After starring in a few Hollywood productions she moved to Berlin, where Georg Wilhelm Pabst hired her for the role of Lulu in "Pandora’s box". Lulu embodies the myth of the fatal woman: sensual, provocative, fearsome in her amorality but at the same time, like the spirit of the earth, an instinctive and immediate purity, natural in her quintessence. An authentic flapper in its essence!
Check this Documentary about Louise Brooks (minute 18.02 you can see some Charleston 20s dance):
How did 3 symbolic flappers change the image of a woman?
Colleen Moore, Clara Bow and Louise Brooks were 3 of the most famous flappers, powerful female sex symbols, in Hollywood. They are the flapper women who inspired generations of young women, who started imitating their looks, their sexual appeals and independence, their self reliant behaviour and aptitude. These flappers were greatly idolised by young females who began to believe there was more to life than being a housewife or stay at home mom.
Young females showed society that they were capable of becoming independently strong and making decisions on their own. Adolescent females knew that when they changed their lifestyle, they would be portrayed and perceived differently. They knew changing their lifestyle and ideology was the only way to gain equality even if society did not readily accept the change. It is worthy to note society did not seem too fond that flappers depicted the lives of young females who were independent, rebellious, and unfazed about how they were perceived.
The flapper, despite her notorious frivolity, was also a version of the “new woman,” who fought for independence, equality in marriage and pay and a political voice.
How these 3 famous flappers decided to approach life and change their own image became the starting point of a revolution, a milestone of what will be later called ”feminism”. Flappers receded from American life after the Great Depression pulled the plug on all the revelry. With the rise of feminism in the 1960s they enjoyed a bit of a revival, but were remembered largely for their racy fashions and short skirts that were a symbol of sexual liberation.
Feminists had an understandable, get-down-to-business side that was fiercely at odds with the flappers’ devotion to a prolonged adolescence. A flapper cheerfully called herself a “girl,” whereas feminists disdained the word as an insult. Linda Simon, author of “Lost Girls: The Invention of the Flapper”, claims that women of the Roaring Twenties had a lot in common with today’s millennials. Many young feminists embrace the flapper’s sassy, independent spirit of seeming to play at adulthood, and are perfectly comfortable referring to themselves as “girls”.
“Flapper styles may be relegated to costume museums, but the flapper spirit lives again after a hundred years” (from "Lost Girls: The Invention of the Flapper")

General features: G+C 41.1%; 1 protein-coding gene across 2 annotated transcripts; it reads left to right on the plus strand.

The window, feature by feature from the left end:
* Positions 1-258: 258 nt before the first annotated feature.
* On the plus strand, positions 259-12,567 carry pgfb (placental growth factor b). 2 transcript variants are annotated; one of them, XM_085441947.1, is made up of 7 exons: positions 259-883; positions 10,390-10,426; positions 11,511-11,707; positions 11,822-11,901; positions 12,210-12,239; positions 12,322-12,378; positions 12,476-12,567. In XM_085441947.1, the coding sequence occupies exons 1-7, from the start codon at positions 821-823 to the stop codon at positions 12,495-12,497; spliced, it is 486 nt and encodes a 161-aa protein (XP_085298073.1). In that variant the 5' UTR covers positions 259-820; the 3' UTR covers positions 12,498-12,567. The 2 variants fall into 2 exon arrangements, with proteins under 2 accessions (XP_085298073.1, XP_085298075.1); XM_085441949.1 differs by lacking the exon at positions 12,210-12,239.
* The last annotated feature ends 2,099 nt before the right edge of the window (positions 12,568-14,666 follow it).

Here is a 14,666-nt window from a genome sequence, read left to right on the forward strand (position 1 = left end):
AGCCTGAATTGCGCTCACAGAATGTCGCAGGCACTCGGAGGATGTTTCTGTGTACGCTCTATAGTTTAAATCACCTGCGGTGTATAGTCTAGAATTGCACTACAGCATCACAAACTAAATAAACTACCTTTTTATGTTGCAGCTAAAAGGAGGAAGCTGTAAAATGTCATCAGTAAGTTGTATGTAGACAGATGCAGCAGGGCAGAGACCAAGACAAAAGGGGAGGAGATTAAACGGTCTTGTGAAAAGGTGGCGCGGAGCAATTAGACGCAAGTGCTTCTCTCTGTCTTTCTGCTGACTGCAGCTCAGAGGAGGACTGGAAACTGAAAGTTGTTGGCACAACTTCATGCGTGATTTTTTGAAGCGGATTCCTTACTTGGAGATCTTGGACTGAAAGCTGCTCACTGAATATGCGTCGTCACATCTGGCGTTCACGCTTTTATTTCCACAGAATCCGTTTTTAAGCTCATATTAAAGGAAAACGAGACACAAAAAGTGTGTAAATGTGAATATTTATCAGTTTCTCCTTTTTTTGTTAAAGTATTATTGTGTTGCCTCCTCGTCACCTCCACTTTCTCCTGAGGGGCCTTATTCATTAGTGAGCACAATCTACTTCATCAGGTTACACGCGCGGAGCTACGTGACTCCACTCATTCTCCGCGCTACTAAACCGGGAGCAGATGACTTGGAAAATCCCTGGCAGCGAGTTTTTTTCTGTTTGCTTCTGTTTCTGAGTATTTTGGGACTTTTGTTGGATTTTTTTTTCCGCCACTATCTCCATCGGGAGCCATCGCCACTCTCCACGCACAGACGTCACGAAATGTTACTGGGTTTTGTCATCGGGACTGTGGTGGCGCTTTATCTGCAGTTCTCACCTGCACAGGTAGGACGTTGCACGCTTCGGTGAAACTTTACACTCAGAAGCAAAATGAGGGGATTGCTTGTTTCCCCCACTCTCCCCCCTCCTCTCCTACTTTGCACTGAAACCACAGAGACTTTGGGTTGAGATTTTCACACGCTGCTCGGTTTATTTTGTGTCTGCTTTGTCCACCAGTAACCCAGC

Clara Bow: Runnin Wild by David Stenn, 1988
Lulu in Hollywood Brooks, L., 1974,New York, Alfred Knopf.
Lost Girls: The Invention of the Flapper by Linda Simon
Flapper: A Madcap Story of Sex, Style, Celebrity, and the Women Who Made America Modern by Joshua Zeitz
Flappers and Philosophers by Scott Fitzgerald
About flappers and Hollywood:
Flappers. Women's independence.
Silents Are Golden: Flapper Culture in the Films of the Roaring Twenties
Fabulous Flappers of the silver screen.
Dive at work: working girls and strong women in American silent cinema. The case of Clara Bow, the "It Girl"
A portrait of: Louise Brooks
Colleen Moore: The Girl Who Personified the ''Flapper'' of the 1920s
Clara Bow. The original "IT" girl
History of dances in 1920's:
Written by Martina Maddalena
Co-writer and editor: Ksenia Parkhatskaya
Solo Jazz dance has gone through many changes over the years, but learning the origins of the classic and popular solo jazz dance steps is key to growing as a jazz dancer. Here I give a brief overview of the history of some of the most popular and still used solo jazz dance steps.
Jazz is an African - American dance form that has West African roots. Knowing the roots and history of the solo jazz dance steps is important not only in terms of appreciation of the culture and it's creators, it will also help you discover and embody your solo jazz dance movement on a deeper level, so you understand the “why” not just the “how”.
Learning the vocabulary of classic Solo jazz dance is essential if you would like to "speak" the language of the style. It will then allow you to be able to create, grow, invent and improvise in solo jazz dance and to jazz music and its related styles. Improvisation is the identity of all jazz dance.
Groove Walk or Walking with a groove
African - Americans “refine all movement in the direction of dance - beat elegance. Their work movements become Solo jazz dance movements and so their play movements; and so, indeed, do all the movements they use every day , including the way they walk, stand, turn, wave, shake hands, reach, or make any gesture at all” (“Steppin’ on the Blues”)
Groove walk is an essential building block of solo jazz dance. Pretty much any step you do, you do with the bounce and groove. And it is already enough to start dancing to swing and jazz.
You will discover that many steps are, in fact, just a groove walk with a certain “spice” like twist of the feet or knees or with an accent, that are composed or looped (check out fall of the log, suzy Q, cross step, etc).
Polyrhythm’s in Solo Jazz
When groove walking you can experience one of the main components of African And African American black dance traditions - polyrhythm. Your body is vibrating in 4/4 feel, pulsing and bouncing to every beat. You step and produce rhythm in your feet only half time on 1 and 3. And a final touch is a snap on back beat on 2 and 4!
Author Welsh-Asante lists seven "senses"• of African dance that must be present: polyrhythm, polycentrism, curvilinearity, dimensionality, epic memory, holisticness and repetition. (African Dance: An Artistic, Historical, and Philosophical Inquiry, p.212)